6. Jay says

    Beautiful, intelligent, and well-spoken. Definitely a trailblazer, but icon status happens over time. The fact that she’s not an icon and a long way off from being able to have such a status doesn’t diminish who she is or what she’s doing, but this writer is throwing around terms like a college freshman in his first queer studies class. Calm down, sister. Read, absorb, talk your ideas out with people who understand the topic, write your ideas down, have those same people give you feedback, edit, and THEN publish.

  7. Rene says

    Bobby Hankinson doesn’t seem equipped to lead a discussion on gay iconography. He admits that we throw the term around too much, but then he introduces a new feature where he’s going to do just that. And obviously apply it to people who are talented but nowhere near icon status.

    Bad idea for a series of posts.

  8. JKM says

    From what work of hers I have seen, I’m, to say the least, underwhelmed by her talent(s) or lack thereof. She will not become an Icon for me anytime in the near future, if ever.

  9. says

    This has to be one of the most pointless and vapid threads Towleroad has launched. Is this sort of Filler actually necessary? And evidently written by someone with virtually no context. Do we really have to explain that one season on a niche channel doesn’t even come close to rendering one an “icon” – SOMETIMES, a character or a performance MIGHT be validly termed, “Iconic”…and neither applies to this wonderful actress nor her work, to date.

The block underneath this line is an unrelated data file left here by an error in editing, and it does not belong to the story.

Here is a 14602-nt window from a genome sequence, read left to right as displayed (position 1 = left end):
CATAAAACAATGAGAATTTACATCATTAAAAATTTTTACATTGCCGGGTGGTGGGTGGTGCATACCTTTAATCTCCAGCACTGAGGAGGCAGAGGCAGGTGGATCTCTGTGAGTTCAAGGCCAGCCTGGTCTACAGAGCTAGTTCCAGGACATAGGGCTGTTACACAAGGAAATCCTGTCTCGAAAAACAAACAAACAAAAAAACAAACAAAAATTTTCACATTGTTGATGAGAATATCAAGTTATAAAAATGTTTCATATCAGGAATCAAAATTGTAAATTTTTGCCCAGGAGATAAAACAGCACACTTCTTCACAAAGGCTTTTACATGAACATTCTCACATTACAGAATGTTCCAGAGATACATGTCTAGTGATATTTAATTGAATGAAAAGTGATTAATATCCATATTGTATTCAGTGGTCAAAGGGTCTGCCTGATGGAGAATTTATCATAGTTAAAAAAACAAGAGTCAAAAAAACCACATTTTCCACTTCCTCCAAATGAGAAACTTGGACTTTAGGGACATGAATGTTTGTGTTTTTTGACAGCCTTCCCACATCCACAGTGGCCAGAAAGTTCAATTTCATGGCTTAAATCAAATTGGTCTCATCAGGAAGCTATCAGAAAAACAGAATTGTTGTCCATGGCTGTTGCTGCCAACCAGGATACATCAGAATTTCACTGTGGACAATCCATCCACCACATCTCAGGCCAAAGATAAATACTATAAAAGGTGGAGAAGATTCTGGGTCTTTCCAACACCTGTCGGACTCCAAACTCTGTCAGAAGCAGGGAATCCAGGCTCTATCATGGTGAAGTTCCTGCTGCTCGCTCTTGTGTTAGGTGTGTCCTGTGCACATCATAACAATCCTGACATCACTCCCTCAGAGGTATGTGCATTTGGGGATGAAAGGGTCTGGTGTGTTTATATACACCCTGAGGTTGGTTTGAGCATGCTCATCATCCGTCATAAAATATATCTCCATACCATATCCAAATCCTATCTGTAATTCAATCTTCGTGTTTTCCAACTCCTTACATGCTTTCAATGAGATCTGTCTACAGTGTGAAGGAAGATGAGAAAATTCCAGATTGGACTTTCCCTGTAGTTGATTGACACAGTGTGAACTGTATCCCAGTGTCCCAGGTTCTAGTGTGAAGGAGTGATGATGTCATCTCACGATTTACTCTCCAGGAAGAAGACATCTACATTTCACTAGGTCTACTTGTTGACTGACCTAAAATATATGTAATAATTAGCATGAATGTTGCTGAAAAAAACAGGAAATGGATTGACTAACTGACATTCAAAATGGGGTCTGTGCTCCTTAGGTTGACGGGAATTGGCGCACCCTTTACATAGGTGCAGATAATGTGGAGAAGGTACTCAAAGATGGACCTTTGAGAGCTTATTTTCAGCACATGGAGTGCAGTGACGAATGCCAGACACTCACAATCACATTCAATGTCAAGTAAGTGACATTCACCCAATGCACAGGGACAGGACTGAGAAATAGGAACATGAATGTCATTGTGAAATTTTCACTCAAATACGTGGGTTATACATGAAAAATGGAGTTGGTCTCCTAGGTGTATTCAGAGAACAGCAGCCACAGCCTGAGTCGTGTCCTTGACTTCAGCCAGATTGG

Give her time…and give this “feature” a rest.

  10. sandman says

    So, aren’t ‘transgender’ and ‘gay’ entirely different realities? Is not ‘Gay’ essentially defined as an exclusive same-sex attraction, while ‘transgender’ is defined as one who’s personal and/or inner identity is the opposite of their body’s original gender? I’ve known transgender individual who find the ‘gay’ label insulting, and have certainly heard gay men dis transgenders. So, bequeathing a transgender person with ‘gay icon’ status may actually be neither welcomed nor accurate. Yes, woman can be ‘gay icons’ and of course, so can men – but transgender individuals may not fit the bill – and might take offense at the implications.

  11. Tyler says

    Rick, stop stealing Derrick’s username to post transphobic hate speech. Use the dozens of fake names you already employ for that job and leave others alone!!!!

  12. Troy says

    Will someone please tell me who Laverne Cox is and why should I care and the true point of this ‘article’ is??

  13. Troy says

    Will someone please tell me who Laverne Cox is and why should I care and the true point of this ‘article’ is??

  14. Troy says

    Will someone please tell me who Laverne Cox is and why should I care and the true point of this ‘article’ is??

  15. Rion says

    I think the point that no one knows who she is says a lot about the LGBT community. Unless you’re White, buff, good looking or a drag queen you do not matter in the LGBT community. Sad.

  16. D.B. says

    No, but I have to confess that I don’t know who this person is. I would imagine that wide recognition is one of the basic requirements of icon status.

  17. Liberal Martin says